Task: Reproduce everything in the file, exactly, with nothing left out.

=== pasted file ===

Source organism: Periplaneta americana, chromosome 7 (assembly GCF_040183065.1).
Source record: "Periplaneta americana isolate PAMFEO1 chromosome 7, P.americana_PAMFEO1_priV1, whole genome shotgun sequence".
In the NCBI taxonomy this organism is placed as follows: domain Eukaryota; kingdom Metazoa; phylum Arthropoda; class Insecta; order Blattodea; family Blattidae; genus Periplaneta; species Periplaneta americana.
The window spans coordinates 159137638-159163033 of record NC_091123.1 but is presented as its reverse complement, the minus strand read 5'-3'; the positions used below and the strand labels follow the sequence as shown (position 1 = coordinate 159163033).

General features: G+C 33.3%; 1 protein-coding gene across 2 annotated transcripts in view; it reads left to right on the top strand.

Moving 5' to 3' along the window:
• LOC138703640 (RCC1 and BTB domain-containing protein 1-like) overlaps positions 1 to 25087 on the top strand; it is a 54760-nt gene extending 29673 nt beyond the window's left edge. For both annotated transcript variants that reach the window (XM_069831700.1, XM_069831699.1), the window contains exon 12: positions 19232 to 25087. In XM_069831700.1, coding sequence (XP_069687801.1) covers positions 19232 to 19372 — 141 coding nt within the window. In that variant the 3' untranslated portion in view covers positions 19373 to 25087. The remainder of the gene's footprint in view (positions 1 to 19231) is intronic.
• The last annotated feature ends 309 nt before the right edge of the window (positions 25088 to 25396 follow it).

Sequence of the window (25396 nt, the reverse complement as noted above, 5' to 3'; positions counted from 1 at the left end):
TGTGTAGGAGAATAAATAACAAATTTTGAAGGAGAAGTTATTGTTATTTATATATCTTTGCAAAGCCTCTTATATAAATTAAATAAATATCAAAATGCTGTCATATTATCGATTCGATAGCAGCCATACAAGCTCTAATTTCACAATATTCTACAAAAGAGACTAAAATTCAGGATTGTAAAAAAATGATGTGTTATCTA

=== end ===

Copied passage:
Source organism: Periplaneta americana, chromosome 7 (assembly GCF_040183065.1).
Source record: "Periplaneta americana isolate PAMFEO1 chromosome 7, P.americana_PAMFEO1_priV1, whole genome shotgun sequence".
In the NCBI taxonomy this organism is placed as follows: domain Eukaryota; kingdom Metazoa; phylum Arthropoda; class Insecta; order Blattodea; family Blattidae; genus Periplaneta; species Periplaneta americana.
The window spans coordinates 159137638-159163033 of record NC_091123.1 but is presented as its reverse complement, the minus strand read 5'-3'; the positions used below and the strand labels follow the sequence as shown (position 1 = coordinate 159163033).

General features: G+C 33.3%; 1 protein-coding gene across 2 annotated transcripts in view; it reads left to right on the top strand.

Moving 5' to 3' along the window:
• LOC138703640 (RCC1 and BTB domain-containing protein 1-like) overlaps positions 1 to 25087 on the top strand; it is a 54760-nt gene extending 29673 nt beyond the window's left edge. For both annotated transcript variants that reach the window (XM_069831700.1, XM_069831699.1), the window contains exon 12: positions 19232 to 25087. In XM_069831700.1, coding sequence (XP_069687801.1) covers positions 19232 to 19372 — 141 coding nt within the window. In that variant the 3' untranslated portion in view covers positions 19373 to 25087. The remainder of the gene's footprint in view (positions 1 to 19231) is intronic.
• The last annotated feature ends 309 nt before the right edge of the window (positions 25088 to 25396 follow it).

Sequence of the window (25396 nt, the reverse complement as noted above, 5' to 3'; positions counted from 1 at the left end):
TGTGTAGGAGAATAAATAACAAATTTTGAAGGAGAAGTTATTGTTATTTATATATCTTTGCAAAGCCTCTTATATAAATTAAATAAATATCAAAATGCTGTCATATTATCGATTCGATAGCAGCCATACAAGCTCTAATTTCACAATATTCTACAAAAGAGACTAAAATTCAGGATTGTAAAAAAATGATGTGTTATCTA